Accordingly, in advance of an interview, prepare talking points that:
1.  Spell out how you’d excel at the job’s duties and meet the specified qualifications
2.  Demonstrate your knowledge of the institution and why you’re interested in the position
3.  Indicate your artistic vision, professional goals, and teaching philosophy
4.  Establish your credibility as an up-to-date, energetic, and respected professional

Also document questions that you’ll ask – more about that in a minute.

The Phone/Video Interview
Search committees commonly filter applications to single out candidates they’ll interview by phone or video; after completing those interviews, they pick three or so finalists to invite to campus.

When you receive a request for a phone or video interview, provide numerous timeslots when you’ll be available and inquire who is on the search committee; then, research the committee members’ backgrounds.

Some quick pointers (you’ll find many more tips on job sites):

  • Rehearse the language you’ll use. If you’re a novice, conduct a mock interview with a mentor.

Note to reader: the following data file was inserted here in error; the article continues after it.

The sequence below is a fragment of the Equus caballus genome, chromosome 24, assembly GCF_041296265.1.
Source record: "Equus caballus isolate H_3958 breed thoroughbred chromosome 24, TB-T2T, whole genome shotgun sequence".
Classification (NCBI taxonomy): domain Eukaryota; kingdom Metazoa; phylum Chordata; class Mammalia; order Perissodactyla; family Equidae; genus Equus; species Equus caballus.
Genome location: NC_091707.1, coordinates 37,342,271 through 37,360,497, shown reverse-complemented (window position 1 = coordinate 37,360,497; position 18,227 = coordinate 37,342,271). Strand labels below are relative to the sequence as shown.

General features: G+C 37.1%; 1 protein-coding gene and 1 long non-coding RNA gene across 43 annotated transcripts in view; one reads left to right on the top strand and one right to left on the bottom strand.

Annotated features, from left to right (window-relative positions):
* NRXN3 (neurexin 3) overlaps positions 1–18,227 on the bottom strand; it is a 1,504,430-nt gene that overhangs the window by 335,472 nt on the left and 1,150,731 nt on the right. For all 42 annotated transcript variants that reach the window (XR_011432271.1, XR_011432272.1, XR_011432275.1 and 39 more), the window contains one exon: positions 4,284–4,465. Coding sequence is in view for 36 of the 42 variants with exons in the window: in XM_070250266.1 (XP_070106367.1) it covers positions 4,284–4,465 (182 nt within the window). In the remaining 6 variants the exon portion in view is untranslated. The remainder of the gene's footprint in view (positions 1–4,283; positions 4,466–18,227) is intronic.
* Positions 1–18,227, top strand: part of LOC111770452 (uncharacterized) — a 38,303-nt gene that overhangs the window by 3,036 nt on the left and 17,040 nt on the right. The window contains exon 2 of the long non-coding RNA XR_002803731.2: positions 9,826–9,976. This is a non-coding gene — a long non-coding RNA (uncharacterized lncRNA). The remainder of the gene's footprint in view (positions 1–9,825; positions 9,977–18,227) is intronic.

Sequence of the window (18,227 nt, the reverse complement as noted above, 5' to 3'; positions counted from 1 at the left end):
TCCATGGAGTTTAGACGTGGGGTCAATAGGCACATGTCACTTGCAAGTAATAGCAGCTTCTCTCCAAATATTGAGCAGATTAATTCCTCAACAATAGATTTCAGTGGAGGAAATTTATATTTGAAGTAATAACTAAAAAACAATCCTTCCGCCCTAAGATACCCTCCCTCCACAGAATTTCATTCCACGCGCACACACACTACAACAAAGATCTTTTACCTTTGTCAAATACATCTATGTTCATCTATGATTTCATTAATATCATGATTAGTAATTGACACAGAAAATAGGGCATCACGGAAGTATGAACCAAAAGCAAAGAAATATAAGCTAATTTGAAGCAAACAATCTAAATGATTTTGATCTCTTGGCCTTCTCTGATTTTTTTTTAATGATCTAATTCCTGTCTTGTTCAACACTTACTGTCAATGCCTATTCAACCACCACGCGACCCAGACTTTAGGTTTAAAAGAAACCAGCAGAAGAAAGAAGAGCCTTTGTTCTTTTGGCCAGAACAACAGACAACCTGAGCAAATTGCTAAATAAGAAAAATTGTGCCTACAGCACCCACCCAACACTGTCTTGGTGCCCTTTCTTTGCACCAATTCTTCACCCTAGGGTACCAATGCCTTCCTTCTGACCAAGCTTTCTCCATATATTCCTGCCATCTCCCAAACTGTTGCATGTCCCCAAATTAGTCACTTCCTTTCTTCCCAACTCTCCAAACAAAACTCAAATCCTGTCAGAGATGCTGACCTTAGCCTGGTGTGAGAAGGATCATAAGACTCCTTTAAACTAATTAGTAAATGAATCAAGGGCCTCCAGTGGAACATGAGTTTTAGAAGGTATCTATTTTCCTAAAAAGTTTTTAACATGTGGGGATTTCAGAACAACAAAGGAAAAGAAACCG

• During your interview, have your talking points in front of you, speak succinctly & articulately, and jot notes as questions are asked over the phone.
  • Show enthusiasm for the position, the institution, and your profession.
  • Be collegial, but not too casual; avoid laughing over the phone – it can seem odd when visual cues are absent.
  • Come across as an experienced colleague with potent ideas, a solid work ethic, and an eagerness to grow.
  • Prepare pertinent questions: study the institution’s website; then, ask about topics that you couldn’t adequately research online such as enrollment targets, guest artist programs, long-range planning, career development resources for students, and so forth. Don’t ask about compensation – it’s seldom appropriate until a job offer is made (for state-owned schools in the U.S., faculty salary information is public; additional data can be mined on the Chronicle site).